UNITED STATES—Tomato, pepper and eggplant plants should be out in the garden by now. They typically get planted only a few weeks after the last threat of frost, so that they can start to disperse their roots early. Growth above ground accelerates as the weather gets warmer. Fruit develops and ripens through summer.
These three types of vegetable plants get planted as seedlings for two main reasons. First, when they go into the garden, seedlings are bigger and more established than seeds that need to take time to grow are.
Secondly, the cost of the few plants needed for an average garden is not much more than the cost of seeds.
Now, zucchini, melon and summer squash can be done either way. Not many plants are needed, so the expense of seedlings is minimal. However, seedlings are a bit more fragile than those of tomato, pepper and eggplant. Seeds grow so efficiently that they get established almost as readily as seedlings do, so are just as practical.
Regardless of how they get planted, the weather has been so odd this year that there has been only minimal advantage to planting seedlings and sowing seed on time. Tomato, pepper and eggplant plants that were planted early may not be much more mature than what could be planted now. Harvest will be delayed either way.
Bean, cucumber and corn all grow best from seed. Seedlings take more time to recover from transplant than seed take to germinate and grow. Besides, so many plants of each type are needed that seedlings would be expensive. A single package of seed is cheap and goes a long way, so is probably sufficient for an average garden.
Corn is one of those vegetables that produces on a rather tight schedule. Seed that gets sown at any particular time matures at the same rate, so that all the fruit finishes at about the same time. This is why corn gets sown in phases. If timed properly, a subsequent phase begins to produce as the preceding phase gets depleted.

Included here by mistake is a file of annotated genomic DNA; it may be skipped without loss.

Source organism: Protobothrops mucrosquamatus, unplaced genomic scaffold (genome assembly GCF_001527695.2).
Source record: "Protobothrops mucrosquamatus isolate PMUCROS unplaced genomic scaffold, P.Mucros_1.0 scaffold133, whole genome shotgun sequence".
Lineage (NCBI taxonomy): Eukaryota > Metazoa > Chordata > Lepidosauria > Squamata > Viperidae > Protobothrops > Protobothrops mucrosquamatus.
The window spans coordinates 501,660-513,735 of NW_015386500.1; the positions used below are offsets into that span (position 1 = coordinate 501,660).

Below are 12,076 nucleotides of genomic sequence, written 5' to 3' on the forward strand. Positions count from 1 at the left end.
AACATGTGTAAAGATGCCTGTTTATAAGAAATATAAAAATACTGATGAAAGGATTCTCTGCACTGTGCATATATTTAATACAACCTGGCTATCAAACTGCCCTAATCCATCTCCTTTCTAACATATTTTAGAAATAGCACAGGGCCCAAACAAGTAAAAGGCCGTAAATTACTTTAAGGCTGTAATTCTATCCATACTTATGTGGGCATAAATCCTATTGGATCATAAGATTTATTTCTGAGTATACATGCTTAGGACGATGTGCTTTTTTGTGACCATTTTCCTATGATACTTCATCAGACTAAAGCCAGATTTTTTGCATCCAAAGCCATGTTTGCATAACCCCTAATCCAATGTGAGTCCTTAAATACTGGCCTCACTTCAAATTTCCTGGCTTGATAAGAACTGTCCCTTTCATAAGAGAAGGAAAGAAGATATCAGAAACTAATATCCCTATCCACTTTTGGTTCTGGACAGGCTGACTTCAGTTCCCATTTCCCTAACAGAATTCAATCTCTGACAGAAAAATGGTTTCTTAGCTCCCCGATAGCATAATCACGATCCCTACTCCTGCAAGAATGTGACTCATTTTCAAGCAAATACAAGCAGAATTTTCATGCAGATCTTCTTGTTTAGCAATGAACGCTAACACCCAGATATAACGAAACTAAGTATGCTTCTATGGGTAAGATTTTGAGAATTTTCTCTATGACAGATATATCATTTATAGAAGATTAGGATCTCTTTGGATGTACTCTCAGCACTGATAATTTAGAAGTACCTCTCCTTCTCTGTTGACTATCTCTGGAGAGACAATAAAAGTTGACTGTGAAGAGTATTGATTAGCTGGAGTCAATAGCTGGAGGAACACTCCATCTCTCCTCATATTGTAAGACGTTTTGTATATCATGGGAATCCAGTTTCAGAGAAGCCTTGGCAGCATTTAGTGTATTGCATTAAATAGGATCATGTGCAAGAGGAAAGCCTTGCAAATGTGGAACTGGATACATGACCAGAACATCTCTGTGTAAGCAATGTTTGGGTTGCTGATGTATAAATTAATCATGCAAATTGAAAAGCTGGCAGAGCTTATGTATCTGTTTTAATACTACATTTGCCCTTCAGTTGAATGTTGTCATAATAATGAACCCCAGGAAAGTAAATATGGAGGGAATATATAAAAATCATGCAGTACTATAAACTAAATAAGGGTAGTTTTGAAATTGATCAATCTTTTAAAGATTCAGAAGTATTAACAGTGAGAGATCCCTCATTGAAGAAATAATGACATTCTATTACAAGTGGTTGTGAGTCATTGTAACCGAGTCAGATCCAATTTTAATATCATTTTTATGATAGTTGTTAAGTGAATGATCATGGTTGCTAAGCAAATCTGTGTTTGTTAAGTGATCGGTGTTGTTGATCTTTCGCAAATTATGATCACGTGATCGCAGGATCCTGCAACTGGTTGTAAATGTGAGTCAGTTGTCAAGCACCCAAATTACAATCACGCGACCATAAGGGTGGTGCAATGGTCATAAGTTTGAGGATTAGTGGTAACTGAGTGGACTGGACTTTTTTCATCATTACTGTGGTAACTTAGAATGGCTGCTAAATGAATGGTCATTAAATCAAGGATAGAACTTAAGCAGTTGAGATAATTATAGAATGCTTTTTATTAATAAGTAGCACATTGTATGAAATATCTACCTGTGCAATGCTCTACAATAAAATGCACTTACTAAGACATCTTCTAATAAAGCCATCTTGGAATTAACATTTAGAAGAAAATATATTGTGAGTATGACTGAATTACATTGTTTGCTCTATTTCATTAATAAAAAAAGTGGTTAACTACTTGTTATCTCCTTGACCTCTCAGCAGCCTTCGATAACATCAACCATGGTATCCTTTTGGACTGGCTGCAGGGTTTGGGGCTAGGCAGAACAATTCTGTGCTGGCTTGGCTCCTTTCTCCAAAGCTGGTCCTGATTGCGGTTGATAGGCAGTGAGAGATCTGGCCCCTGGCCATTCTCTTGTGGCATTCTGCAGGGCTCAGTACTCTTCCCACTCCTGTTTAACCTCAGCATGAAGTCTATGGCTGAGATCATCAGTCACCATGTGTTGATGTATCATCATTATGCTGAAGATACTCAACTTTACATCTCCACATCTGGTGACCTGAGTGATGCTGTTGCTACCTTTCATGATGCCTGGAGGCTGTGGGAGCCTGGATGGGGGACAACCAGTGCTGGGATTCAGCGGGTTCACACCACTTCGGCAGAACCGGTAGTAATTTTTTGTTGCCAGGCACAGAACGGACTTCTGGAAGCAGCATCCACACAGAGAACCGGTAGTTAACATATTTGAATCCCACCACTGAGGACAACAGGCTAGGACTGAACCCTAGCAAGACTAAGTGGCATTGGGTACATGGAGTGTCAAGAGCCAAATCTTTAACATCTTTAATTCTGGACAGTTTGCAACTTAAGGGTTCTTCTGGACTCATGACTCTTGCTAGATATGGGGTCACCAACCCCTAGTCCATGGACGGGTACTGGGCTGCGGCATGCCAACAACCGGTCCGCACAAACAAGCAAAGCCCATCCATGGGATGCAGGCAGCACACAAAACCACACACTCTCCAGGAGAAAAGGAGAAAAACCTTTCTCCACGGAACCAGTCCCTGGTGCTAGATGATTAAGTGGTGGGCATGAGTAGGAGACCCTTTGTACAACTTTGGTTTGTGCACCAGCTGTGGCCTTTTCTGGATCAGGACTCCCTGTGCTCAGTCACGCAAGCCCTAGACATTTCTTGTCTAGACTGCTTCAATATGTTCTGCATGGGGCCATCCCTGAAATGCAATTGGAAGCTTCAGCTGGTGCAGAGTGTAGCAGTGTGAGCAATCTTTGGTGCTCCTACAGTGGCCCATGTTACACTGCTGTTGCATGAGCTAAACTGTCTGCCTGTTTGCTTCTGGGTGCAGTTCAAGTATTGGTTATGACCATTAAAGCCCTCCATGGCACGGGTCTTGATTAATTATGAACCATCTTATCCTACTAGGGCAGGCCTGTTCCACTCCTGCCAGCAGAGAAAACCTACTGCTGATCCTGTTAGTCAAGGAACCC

Winter squash, including pumpkin, are similar to summer squash, although they are more tolerant of unusually cool spring weather. They too can either get planted as seedlings or sown as seed. They take their time to produce fruit that ripens by autumn, so have more time to catch up.
Highlight: fan aloe
Most aloes are tough perennials that do not need much water. Unfortunately, they do not have many fans. Maybe that is why fan aloe, Aloe plicatilis, makes it’s own. The plumply succulent leaves are distichously arranged, which is a fancy way of saying that they are either to the left or to the right, flaring out to form foliar fans.
Individual leaves are just as distinctive as their arrangement is. They are not tapered and pointed like those of other aloes. Instead, they are about an inch and a half wide from end to end, with weirdly blunt tips. They get almost a foot long. The soft gray color contrasts nicely with coral flower spikes that bloom at the end of winter.
It grows slowly, but fan aloe is one of the few aloes that eventually grows into a big shrub with several sculptural trunks on a flaring base. In their native habitat in South Africa, old specimens grow as small trees more than 10 feet tall. Branches that need to be pruned away can be rooted as cuttings after the cut ends dry out a bit.